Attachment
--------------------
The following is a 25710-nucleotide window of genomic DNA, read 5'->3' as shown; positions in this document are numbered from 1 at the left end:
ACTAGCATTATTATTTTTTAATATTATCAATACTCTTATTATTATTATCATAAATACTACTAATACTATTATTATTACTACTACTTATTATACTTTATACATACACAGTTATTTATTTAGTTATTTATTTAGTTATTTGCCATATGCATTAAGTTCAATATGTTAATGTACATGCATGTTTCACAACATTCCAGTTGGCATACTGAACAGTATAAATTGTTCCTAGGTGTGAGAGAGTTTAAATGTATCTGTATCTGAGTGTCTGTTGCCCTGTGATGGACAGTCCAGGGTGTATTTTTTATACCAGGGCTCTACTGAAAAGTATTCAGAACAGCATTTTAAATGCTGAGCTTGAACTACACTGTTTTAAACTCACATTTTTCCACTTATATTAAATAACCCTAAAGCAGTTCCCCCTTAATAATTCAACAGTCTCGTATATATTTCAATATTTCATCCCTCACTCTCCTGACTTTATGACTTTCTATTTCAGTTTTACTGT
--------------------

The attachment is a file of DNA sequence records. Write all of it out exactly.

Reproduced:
The following is a 25710-nucleotide window of genomic DNA, read 5'->3' as shown; positions in this document are numbered from 1 at the left end:
ACTAGCATTATTATTTTTTAATATTATCAATACTCTTATTATTATTATCATAAATACTACTAATACTATTATTATTACTACTACTTATTATACTTTATACATACACAGTTATTTATTTAGTTATTTATTTAGTTATTTGCCATATGCATTAAGTTCAATATGTTAATGTACATGCATGTTTCACAACATTCCAGTTGGCATACTGAACAGTATAAATTGTTCCTAGGTGTGAGAGAGTTTAAATGTATCTGTATCTGAGTGTCTGTTGCCCTGTGATGGACAGTCCAGGGTGTATTTTTTATACCAGGGCTCTACTGAAAAGTATTCAGAACAGCATTTTAAATGCTGAGCTTGAACTACACTGTTTTAAACTCACATTTTTCCACTTATATTAAATAACCCTAAAGCAGTTCCCCCTTAATAATTCAACAGTCTCGTATATATTTCAATATTTCATCCCTCACTCTCCTGACTTTATGACTTTCTATTTCAGTTTTACTGT